Kenya and Uganda are staring at a new round of trade wars after Nairobi reintroduced a tax on eggs from the neighbouring country.
Uganda says the Kenyan government is now taxing its eggs at a rate of Sh72 per tray, bringing back a levy the neighbours suspended last December following bilateral talks.
Ugandan traders have protested the move, saying, it does not augur well for trade between the two countries.
“The implementation of levies on Ugandan eggs by Kenya is a bad policy and in violation of the East African Community policy of free movement of goods and services originating from the member states,” Godfrey Oundo Ogwabe, the chairperson of Uganda National Cross Border Trade is quoted by the Daily Monitor.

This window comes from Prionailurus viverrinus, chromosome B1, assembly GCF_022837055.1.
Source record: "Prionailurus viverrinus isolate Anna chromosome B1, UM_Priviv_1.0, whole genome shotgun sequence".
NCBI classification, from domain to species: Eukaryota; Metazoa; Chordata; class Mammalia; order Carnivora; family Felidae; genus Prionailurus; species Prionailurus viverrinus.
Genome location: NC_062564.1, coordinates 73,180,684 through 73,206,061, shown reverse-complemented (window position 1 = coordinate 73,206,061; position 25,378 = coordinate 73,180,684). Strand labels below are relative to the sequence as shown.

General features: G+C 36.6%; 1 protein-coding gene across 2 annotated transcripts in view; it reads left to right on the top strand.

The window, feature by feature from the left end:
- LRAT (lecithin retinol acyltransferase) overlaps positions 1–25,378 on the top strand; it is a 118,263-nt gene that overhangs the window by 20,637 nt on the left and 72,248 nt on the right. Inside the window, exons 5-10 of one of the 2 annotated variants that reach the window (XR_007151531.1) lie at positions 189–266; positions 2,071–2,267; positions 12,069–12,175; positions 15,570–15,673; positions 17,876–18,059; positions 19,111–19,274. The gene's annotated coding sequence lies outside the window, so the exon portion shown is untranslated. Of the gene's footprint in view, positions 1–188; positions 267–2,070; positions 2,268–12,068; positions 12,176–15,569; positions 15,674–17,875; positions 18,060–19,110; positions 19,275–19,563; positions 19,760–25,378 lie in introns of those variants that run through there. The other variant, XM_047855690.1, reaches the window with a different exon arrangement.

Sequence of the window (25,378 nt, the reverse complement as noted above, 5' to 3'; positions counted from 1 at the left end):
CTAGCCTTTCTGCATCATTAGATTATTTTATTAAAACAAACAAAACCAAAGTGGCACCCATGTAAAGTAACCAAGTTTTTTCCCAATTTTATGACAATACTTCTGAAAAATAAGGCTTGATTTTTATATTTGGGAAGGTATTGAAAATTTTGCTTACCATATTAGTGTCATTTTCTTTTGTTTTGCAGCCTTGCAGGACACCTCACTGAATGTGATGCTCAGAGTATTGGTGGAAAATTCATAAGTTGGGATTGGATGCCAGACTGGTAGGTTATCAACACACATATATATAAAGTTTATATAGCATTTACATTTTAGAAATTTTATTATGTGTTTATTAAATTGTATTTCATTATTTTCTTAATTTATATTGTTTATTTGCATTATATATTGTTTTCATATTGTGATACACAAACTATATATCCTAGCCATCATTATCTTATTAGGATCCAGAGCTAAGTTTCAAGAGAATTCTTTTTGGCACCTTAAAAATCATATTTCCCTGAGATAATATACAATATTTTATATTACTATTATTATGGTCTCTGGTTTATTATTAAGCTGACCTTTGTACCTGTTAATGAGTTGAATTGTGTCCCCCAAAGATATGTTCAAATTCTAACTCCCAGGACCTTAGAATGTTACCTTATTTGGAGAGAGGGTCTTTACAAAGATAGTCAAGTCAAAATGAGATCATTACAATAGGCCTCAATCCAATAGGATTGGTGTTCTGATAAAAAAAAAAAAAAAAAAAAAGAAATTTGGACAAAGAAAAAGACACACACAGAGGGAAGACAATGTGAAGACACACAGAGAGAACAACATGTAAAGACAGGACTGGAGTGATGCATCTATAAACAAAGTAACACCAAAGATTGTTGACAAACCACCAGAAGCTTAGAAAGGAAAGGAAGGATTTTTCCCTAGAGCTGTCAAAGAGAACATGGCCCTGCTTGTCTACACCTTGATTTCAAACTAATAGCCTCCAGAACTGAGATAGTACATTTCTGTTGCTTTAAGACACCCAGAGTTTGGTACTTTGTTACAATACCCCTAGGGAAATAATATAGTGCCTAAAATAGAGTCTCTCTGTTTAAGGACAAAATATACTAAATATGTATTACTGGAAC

Livestock Principal Secretary Harry Kimtai said the charges could be a normal levy that is imposed on imports. He said he had no specific information but that this could be the normal levy Kenya Revenue Authority imposes on imports.
The new trade tiff comes at a time when the two countries are yet to resolve a long-standing dispute on milk after Kenya barred the neighbouring country’s dairy products in 2019.
In the last two years, Kenya restricted the exports of poultry and dairy products from Uganda, straining the relationship between the two countries. The issue on poultry was resolved after the East African country threatened to ban Nairobi from exporting its goods to the landlocked neighbour.
Key agricultural exports to the neighbouring country from Kenya include palm oil at Sh7.2 billion in 2020, sorghum (Sh1.4 billion), vegetables (Sh311 million) and legumes (Sh200 million).